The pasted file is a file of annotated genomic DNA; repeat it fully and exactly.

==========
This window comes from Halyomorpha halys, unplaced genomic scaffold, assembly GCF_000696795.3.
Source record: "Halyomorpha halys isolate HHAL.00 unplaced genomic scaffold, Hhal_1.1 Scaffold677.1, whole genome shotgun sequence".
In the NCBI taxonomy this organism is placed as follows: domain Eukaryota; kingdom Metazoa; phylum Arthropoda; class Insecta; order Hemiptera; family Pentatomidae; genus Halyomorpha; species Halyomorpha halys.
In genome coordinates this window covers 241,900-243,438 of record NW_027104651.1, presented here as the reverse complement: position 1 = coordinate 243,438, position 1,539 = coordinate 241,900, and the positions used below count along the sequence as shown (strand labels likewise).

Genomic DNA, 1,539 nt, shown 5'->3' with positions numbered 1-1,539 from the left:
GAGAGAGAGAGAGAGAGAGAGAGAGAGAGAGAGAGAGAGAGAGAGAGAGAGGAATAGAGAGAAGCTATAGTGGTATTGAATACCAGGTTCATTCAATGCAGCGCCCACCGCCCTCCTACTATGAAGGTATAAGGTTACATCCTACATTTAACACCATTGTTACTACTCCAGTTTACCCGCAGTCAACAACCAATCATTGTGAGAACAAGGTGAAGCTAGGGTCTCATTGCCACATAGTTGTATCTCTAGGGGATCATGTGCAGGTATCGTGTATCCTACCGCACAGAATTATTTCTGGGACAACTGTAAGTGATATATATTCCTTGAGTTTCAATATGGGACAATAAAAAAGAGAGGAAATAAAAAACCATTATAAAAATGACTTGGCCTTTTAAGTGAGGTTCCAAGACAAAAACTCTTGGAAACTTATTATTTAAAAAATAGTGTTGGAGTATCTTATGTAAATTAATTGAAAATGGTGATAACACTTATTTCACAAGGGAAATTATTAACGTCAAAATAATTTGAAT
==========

This window comes from Halyomorpha halys, unplaced genomic scaffold, assembly GCF_000696795.3.
Source record: "Halyomorpha halys isolate HHAL.00 unplaced genomic scaffold, Hhal_1.1 Scaffold677.1, whole genome shotgun sequence".
In the NCBI taxonomy this organism is placed as follows: domain Eukaryota; kingdom Metazoa; phylum Arthropoda; class Insecta; order Hemiptera; family Pentatomidae; genus Halyomorpha; species Halyomorpha halys.
In genome coordinates this window covers 241,900-243,438 of record NW_027104651.1, presented here as the reverse complement: position 1 = coordinate 243,438, position 1,539 = coordinate 241,900, and the positions used below count along the sequence as shown (strand labels likewise).

Genomic DNA, 1,539 nt, shown 5'->3' with positions numbered 1-1,539 from the left:
GAGAGAGAGAGAGAGAGAGAGAGAGAGAGAGAGAGAGAGAGAGAGAGAGAGGAATAGAGAGAAGCTATAGTGGTATTGAATACCAGGTTCATTCAATGCAGCGCCCACCGCCCTCCTACTATGAAGGTATAAGGTTACATCCTACATTTAACACCATTGTTACTACTCCAGTTTACCCGCAGTCAACAACCAATCATTGTGAGAACAAGGTGAAGCTAGGGTCTCATTGCCACATAGTTGTATCTCTAGGGGATCATGTGCAGGTATCGTGTATCCTACCGCACAGAATTATTTCTGGGACAACTGTAAGTGATATATATTCCTTGAGTTTCAATATGGGACAATAAAAAAGAGAGGAAATAAAAAACCATTATAAAAATGACTTGGCCTTTTAAGTGAGGTTCCAAGACAAAAACTCTTGGAAACTTATTATTTAAAAAATAGTGTTGGAGTATCTTATGTAAATTAATTGAAAATGGTGATAACACTTATTTCACAAGGGAAATTATTAACGTCAAAATAATTTGAAT